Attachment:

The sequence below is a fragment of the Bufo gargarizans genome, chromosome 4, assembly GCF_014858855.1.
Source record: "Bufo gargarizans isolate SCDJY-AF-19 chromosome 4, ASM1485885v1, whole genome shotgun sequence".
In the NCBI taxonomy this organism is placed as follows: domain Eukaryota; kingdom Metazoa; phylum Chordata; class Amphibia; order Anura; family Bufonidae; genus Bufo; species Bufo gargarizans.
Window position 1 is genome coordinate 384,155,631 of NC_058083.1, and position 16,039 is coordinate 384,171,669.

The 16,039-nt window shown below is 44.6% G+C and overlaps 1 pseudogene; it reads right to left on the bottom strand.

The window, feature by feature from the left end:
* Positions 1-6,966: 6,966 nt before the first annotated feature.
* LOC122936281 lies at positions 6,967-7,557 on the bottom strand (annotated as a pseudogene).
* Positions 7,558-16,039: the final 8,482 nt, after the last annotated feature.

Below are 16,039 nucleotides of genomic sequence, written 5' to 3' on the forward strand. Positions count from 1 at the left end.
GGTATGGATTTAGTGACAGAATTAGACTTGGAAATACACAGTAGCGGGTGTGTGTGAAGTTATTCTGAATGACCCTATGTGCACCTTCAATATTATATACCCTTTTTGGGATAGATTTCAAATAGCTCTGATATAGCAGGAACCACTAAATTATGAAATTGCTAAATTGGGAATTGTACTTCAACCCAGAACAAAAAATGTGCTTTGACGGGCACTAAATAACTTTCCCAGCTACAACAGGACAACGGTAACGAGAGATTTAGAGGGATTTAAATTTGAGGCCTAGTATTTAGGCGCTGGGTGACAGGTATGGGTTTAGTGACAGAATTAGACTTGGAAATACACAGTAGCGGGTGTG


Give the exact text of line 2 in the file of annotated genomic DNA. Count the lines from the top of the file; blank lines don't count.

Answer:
Source record: "Bufo gargarizans isolate SCDJY-AF-19 chromosome 4, ASM1485885v1, whole genome shotgun sequence".